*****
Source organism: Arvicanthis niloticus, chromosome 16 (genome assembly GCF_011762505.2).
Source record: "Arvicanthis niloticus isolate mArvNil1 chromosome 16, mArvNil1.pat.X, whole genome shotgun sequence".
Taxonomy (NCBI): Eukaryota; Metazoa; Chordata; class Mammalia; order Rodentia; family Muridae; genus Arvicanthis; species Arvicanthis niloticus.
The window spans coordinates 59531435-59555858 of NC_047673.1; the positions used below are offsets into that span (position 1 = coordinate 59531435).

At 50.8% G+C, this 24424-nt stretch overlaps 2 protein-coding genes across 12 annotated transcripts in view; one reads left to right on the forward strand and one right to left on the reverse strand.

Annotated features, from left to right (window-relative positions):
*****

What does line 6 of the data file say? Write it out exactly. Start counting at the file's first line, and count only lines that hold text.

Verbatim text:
Annotated features, from left to right (window-relative positions):